What Arnie and Helen know and nuclear industry people don't (or don't appreciate) is that emotional arguments "sell" better than logical or scientific ones. Arnie and Helen have no logic or science on their side. Theirs is strictly an emotional appeal, and irrational fear is among the strongest of emotional responses. It is also extremely difficult to rebut an emotional appeal based on fear with a logical one based on reason and science, because Arnie and Helen will use that against us (i.e., you're "cold", or "don't care about the children"). What we need is a compassionate message that appeals both to logic and emotion, one that shows that nuclear energy can fill a crucial need that will provide comfort, security, environmental benefits, economic stability, and growth. It must be delivered not only with conviction but with passion. Engineers and scientists generally don't possess the morphe to pull that off easily. We need an articulate, charismatic advocate who can rebut the Fuddites in the public mind in an effective manner. Unfortunately, that ain't me. I try in my own way, but I can only reach a limited audience without the mass media appeal of the Gundersens and Caldicotts.
Mitch said…
>> The bottom line is, a lot of what NEI (and other similar organizations) does is invisible - not secret per se, just not directly seeable by advocates. <<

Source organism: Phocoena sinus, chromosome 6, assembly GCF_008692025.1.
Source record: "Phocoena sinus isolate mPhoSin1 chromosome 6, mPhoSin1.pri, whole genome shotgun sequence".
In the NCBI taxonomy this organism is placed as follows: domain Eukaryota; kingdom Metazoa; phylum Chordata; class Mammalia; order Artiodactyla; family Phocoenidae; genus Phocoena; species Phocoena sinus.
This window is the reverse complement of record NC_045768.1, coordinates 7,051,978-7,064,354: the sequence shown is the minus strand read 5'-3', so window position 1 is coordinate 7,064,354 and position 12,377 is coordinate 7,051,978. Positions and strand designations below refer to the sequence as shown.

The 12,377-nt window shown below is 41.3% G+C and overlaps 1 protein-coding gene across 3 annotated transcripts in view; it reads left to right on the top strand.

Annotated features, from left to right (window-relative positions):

Well it sure is invisible because people on the street all say nuclear is evil for over 40 years! Did the BP Oil Gulf get their name and mojo back this way?
Rod Adams said…

You wrote:

NEI has an ad campaign going on that he may not be aware of and Exelon has one as well.

There is some irony in that comment. If people like Jim and I, who look carefully for positive messages about nuclear energy, are not aware of an ad campaign, that should be an indication that the campaign is a bit too quiet.

Nukes have a well deserved reputation for being self-critical, learning from best practices, and having strong knowledge management programs. I recognize that NEI rank and file employees are hard working people, but why do you get defensive when we point out that your leaders need to provide you with more resources?

You create great content, but wouldn't your effort be more successful if the large corporations that you represent would pony up a little more money to spread the word?

Mark Flanagan made the following statement:

Government support, editorial backing, think tank and agency reports (like FERC's)have a far more consequential impact than advertising alone can do.

Sure, but how do you think you are going to get the attention of the editors and the think tanks if you don't do your part and tell your story as loudly as you can, using the "bullhorn" of paid advertising.

Here's a little secret for you - the mainstream (aka commercial) media makes its money by selling ads. If you expect them to support your business, you need to support theirs. I know that most engineers believe the myth that journalists work hard to find stories and always tell the truth, but that is not really the way the world works.